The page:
Illustrations are a brilliant way to break down information-heavy content. They emphasize details and simplify the complex. Illustrations are not bound by the constraints of photography, and they can incorporate any color, any font, and virtually any style.
Learning how to present your marketing ideasusing illustrations is one of the fastest methods of improving the overall quality of your pitch.
Illustration is kinda our bread and butter here at Superside.
In much the same way that the humor of a stand-up set is at the mercy of the performance of the comedian, the success of your marketing presentation is dependent on your delivery. Make use of speaker’s notes, and really emphasize those points that you want your audience to remember. Keep your pacing steady and comfortable: use the delivery of the presentation as your platform to make the content in your slides come to life.
This should be obvious, but it is the eternal downfall of the overconfident speaker. From high school presentations to keynote speeches, we’ve all seen an underprepared presentation before, and it’s not pretty. Do not let your first presentation run-through be your actual presentation.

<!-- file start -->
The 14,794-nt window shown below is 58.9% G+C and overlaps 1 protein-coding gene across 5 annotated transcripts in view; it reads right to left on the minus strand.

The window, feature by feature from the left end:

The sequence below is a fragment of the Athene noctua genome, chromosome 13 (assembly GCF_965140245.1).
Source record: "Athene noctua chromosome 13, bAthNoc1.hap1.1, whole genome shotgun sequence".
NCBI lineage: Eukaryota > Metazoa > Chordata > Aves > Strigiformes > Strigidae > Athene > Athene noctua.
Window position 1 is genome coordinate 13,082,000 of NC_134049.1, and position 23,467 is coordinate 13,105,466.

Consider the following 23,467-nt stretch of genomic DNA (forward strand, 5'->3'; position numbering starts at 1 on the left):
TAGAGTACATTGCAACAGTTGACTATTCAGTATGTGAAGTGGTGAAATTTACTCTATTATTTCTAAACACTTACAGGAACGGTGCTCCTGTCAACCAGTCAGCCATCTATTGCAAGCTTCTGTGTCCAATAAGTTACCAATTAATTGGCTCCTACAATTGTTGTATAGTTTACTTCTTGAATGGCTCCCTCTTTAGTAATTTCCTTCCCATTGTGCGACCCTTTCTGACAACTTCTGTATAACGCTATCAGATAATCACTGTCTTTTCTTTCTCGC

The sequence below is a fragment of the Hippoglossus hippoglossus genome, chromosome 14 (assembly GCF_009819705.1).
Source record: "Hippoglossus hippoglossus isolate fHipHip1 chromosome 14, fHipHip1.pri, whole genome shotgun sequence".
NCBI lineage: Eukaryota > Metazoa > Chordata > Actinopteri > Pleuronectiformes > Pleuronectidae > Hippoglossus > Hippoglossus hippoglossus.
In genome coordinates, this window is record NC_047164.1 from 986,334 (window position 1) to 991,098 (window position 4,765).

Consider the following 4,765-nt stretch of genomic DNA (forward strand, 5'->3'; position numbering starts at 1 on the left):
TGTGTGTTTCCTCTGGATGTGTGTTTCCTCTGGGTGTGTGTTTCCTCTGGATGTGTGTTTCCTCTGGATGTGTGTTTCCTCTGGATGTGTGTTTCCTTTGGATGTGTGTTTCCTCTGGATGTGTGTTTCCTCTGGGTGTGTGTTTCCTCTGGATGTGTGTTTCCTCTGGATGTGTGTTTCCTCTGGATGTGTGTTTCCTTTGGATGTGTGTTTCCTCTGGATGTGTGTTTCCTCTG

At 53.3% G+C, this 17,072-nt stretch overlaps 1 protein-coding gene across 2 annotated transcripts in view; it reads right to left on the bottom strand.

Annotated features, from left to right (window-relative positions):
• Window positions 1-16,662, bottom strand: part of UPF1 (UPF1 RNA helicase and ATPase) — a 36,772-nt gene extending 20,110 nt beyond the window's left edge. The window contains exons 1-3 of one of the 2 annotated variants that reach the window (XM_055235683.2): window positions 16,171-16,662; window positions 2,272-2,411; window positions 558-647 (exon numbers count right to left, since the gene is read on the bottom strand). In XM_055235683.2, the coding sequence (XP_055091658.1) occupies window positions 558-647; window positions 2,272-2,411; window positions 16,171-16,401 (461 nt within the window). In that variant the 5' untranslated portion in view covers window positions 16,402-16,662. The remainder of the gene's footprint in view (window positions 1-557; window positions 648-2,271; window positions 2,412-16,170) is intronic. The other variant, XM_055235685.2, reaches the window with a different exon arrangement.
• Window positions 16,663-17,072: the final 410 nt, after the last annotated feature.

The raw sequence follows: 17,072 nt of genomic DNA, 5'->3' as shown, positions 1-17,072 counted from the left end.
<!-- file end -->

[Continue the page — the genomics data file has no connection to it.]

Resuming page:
Practicing allows you to become familiar with your presentation structure, identify where you might need to spend some time contextualizing things and become comfortable with your speaker’s notes. Also, explaining your pitch out loud will often lead you to see your argument or speech in an entirely new light, allowing you to add and adjust your argument to what suits the situation best.
By following these tips, you can create effective marketing presentation designs that are both visually outstanding and effective at catching and keeping your audience’s attention.
If you need any presentation design guidance, our team of experts at Superside is always happy to help. Get in touch with us today to learn more about our services.
Sofie is a Senior SEO & Content expert who specializes in Operational Management. From being a journalist at your daily news television broadcast, to producing videos and writing travel blogs; she has ended up at the more technical side of content and has a nose for sniffing out the creative pieces that will make your competitors look like digital noobs.
When not answering all SEO questions with ‘that depends…’, she is happily cooking up a storm, tasting wine and cheese samples or searching for the best flight tickets to her next travel destination. She is happy to connect with you on LinkedIn.